Current and future flood risk under climate change in Decorah, Iowa
photo by Keith Ewing
Inland floods are some of the most devastating natural disasters and are expected to worsen under climate change due to the intensification of extreme precipitation. In this study, present and future flood risk in Decorah, IA, is examined through changes in the 1-in-100 year and 1-in-500 year flood events. Future rainfall and streamflow are estimated for two time periods, 2041–2060 and 2071–2090 representing the mid and late 21st century, respectively, using a regional climate model and river-reach scale hydrologic model.
The output of these simulations show that the historical 100-year rainfall event is 3.6x and 5.6x as likely in 2041–2060 and 2071–2090, respectively. The historical 100-year streamflow event is 1.2x and 0.87x as likely in 2041–2060 and 2071–2090, respectively. Greater changes in frequency were calculated for the 500-year rainfall and streamflow events.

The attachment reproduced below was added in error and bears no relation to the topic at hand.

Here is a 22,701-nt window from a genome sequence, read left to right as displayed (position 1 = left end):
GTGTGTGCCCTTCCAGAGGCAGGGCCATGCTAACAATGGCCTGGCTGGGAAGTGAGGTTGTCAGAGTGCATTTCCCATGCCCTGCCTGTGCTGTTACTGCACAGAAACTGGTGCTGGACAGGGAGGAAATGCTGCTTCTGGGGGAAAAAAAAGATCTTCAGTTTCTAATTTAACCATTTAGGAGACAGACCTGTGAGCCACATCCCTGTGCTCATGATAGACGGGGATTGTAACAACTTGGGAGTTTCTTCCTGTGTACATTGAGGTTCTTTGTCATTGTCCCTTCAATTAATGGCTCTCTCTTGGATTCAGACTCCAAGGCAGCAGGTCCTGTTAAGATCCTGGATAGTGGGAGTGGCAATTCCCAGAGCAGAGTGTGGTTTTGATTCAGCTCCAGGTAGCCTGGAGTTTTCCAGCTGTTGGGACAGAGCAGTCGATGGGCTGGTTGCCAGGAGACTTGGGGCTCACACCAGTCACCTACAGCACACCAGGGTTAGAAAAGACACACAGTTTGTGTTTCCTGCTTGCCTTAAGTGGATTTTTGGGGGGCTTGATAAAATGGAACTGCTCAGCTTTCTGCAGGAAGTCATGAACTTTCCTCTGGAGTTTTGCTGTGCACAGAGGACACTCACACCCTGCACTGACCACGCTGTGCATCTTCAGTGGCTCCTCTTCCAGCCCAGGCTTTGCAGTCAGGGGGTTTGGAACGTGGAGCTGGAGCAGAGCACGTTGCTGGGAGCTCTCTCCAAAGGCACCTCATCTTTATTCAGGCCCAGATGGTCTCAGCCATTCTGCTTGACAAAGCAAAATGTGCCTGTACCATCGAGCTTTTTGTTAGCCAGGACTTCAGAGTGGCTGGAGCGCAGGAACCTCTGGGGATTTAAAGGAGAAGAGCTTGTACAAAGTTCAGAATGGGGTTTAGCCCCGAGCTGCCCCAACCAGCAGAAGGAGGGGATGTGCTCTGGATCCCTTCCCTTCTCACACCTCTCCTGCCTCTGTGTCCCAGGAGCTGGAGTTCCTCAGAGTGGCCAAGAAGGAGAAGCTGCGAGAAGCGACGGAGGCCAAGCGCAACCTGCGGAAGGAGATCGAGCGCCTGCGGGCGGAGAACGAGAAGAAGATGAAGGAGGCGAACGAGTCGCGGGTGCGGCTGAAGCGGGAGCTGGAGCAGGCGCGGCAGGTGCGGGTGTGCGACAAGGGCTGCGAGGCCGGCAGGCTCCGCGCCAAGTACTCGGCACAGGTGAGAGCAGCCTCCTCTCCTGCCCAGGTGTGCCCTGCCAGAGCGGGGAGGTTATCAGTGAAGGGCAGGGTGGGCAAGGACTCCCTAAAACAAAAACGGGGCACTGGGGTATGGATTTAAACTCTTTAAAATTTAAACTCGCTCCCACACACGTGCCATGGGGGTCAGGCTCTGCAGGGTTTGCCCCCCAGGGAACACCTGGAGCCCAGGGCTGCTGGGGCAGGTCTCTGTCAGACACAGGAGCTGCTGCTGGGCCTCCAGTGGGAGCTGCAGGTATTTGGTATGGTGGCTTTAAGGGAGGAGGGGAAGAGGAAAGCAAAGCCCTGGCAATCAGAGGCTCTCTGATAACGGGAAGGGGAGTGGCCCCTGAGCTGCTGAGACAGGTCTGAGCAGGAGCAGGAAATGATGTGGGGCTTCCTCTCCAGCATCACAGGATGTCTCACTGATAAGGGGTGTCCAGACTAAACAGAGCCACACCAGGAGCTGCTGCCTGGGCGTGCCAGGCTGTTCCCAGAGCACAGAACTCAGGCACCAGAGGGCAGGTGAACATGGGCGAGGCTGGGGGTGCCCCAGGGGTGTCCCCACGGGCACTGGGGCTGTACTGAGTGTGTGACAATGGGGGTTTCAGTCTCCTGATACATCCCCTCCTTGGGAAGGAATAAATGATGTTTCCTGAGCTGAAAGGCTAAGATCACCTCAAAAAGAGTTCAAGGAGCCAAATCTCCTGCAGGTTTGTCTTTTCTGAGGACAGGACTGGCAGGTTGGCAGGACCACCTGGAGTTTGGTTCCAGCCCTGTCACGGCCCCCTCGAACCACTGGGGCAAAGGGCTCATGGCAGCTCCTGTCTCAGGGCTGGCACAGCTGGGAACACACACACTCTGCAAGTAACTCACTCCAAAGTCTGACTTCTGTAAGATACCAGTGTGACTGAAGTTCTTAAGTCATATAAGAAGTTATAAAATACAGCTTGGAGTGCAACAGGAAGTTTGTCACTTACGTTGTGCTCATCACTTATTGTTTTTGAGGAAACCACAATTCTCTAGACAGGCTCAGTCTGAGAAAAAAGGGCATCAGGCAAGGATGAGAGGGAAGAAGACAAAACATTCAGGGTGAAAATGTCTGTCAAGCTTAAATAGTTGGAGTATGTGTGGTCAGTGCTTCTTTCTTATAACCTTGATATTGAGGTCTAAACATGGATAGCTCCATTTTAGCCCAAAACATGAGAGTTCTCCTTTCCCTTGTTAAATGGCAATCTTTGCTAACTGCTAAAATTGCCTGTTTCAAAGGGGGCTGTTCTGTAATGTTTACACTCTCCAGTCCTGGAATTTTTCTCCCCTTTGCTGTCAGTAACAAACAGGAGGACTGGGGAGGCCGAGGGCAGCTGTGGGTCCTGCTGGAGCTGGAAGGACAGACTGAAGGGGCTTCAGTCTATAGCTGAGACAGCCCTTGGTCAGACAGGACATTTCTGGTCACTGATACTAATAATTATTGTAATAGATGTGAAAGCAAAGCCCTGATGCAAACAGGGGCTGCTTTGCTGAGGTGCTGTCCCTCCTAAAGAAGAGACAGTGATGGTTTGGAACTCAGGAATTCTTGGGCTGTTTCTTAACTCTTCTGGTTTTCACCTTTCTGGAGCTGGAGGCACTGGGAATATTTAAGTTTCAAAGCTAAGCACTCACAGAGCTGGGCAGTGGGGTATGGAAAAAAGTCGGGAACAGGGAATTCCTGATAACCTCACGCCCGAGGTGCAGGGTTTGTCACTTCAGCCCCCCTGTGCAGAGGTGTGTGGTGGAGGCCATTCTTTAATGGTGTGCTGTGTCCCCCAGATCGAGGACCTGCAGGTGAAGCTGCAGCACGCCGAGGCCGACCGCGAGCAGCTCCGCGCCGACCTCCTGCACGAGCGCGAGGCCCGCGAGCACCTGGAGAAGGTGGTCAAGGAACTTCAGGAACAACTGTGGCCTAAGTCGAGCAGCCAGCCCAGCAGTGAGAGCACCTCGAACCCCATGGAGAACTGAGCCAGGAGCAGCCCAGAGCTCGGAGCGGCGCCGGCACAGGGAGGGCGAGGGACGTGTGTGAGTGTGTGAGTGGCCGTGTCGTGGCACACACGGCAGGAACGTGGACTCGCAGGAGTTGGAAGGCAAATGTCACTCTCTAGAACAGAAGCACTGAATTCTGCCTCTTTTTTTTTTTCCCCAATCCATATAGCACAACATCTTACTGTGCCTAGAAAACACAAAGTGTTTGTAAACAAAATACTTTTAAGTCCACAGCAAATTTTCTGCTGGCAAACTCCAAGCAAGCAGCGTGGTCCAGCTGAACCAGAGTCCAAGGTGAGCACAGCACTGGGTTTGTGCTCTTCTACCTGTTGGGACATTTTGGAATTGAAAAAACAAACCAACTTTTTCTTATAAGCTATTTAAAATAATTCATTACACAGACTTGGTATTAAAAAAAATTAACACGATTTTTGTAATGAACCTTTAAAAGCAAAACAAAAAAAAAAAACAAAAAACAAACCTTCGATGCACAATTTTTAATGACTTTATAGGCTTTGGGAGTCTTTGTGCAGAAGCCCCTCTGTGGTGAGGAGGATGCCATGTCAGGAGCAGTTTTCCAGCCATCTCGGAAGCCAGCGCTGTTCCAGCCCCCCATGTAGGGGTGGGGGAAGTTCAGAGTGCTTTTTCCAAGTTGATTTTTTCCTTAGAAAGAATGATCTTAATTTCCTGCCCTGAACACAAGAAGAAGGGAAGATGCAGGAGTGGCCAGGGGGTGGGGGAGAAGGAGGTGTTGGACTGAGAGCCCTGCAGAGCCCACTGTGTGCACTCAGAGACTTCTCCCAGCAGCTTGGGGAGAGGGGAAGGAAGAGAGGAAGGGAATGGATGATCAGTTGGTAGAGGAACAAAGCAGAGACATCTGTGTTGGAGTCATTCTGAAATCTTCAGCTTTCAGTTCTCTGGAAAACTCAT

Using these estimates as inputs into a flood model reveal minimal changes in flood risk across Decorah due to the levee system reducing. The total inundated area for the 100-year event within the flood model domain changes by 0.83% and -0.24% by mid and late 21st century, respectively. The number of structures inundated by the 100-year event increases by 4.2% and -0.7% by the mid and late 21st century, respectively. These metrics show relatively similar changes in the future periods for the 500-year event.
The main Decorah levee system along the Upper Iowa River is estimated to protect against a flood with a return period slightly less than a 500-year event. The area near the College Drive bridge is identified as a weak point since this area is overtopped by a few inches during the 500-year flood. The recent improvements to the Luther College levee and berm have increased the flood protection level to more than a 500-year event.
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